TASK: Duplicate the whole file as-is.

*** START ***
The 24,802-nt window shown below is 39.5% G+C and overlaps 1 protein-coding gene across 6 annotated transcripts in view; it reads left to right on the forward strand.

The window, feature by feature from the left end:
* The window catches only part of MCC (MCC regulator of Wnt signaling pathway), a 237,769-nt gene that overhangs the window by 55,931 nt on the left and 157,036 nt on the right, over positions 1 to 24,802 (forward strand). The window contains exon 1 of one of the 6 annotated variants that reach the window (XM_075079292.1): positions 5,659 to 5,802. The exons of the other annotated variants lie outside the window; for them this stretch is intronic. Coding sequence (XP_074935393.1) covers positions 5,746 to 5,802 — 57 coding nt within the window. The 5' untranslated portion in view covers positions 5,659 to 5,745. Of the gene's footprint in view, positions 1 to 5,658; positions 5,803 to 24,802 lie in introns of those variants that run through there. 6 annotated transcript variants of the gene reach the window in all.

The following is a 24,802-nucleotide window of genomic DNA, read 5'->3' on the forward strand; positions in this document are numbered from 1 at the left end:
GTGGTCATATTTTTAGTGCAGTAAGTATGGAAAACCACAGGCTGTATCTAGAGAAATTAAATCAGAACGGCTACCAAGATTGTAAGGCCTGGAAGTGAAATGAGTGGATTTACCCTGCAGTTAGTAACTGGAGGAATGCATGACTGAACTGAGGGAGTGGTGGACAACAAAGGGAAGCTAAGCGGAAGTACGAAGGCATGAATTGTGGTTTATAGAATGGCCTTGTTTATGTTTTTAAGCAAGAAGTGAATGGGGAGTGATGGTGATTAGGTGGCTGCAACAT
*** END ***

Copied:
The 24,802-nt window shown below is 39.5% G+C and overlaps 1 protein-coding gene across 6 annotated transcripts in view; it reads left to right on the forward strand.

The window, feature by feature from the left end:
* The window catches only part of MCC (MCC regulator of Wnt signaling pathway), a 237,769-nt gene that overhangs the window by 55,931 nt on the left and 157,036 nt on the right, over positions 1 to 24,802 (forward strand). The window contains exon 1 of one of the 6 annotated variants that reach the window (XM_075079292.1): positions 5,659 to 5,802. The exons of the other annotated variants lie outside the window; for them this stretch is intronic. Coding sequence (XP_074935393.1) covers positions 5,746 to 5,802 — 57 coding nt within the window. The 5' untranslated portion in view covers positions 5,659 to 5,745. Of the gene's footprint in view, positions 1 to 5,658; positions 5,803 to 24,802 lie in introns of those variants that run through there. 6 annotated transcript variants of the gene reach the window in all.

The following is a 24,802-nucleotide window of genomic DNA, read 5'->3' on the forward strand; positions in this document are numbered from 1 at the left end:
GTGGTCATATTTTTAGTGCAGTAAGTATGGAAAACCACAGGCTGTATCTAGAGAAATTAAATCAGAACGGCTACCAAGATTGTAAGGCCTGGAAGTGAAATGAGTGGATTTACCCTGCAGTTAGTAACTGGAGGAATGCATGACTGAACTGAGGGAGTGGTGGACAACAAAGGGAAGCTAAGCGGAAGTACGAAGGCATGAATTGTGGTTTATAGAATGGCCTTGTTTATGTTTTTAAGCAAGAAGTGAATGGGGAGTGATGGTGATTAGGTGGCTGCAACAT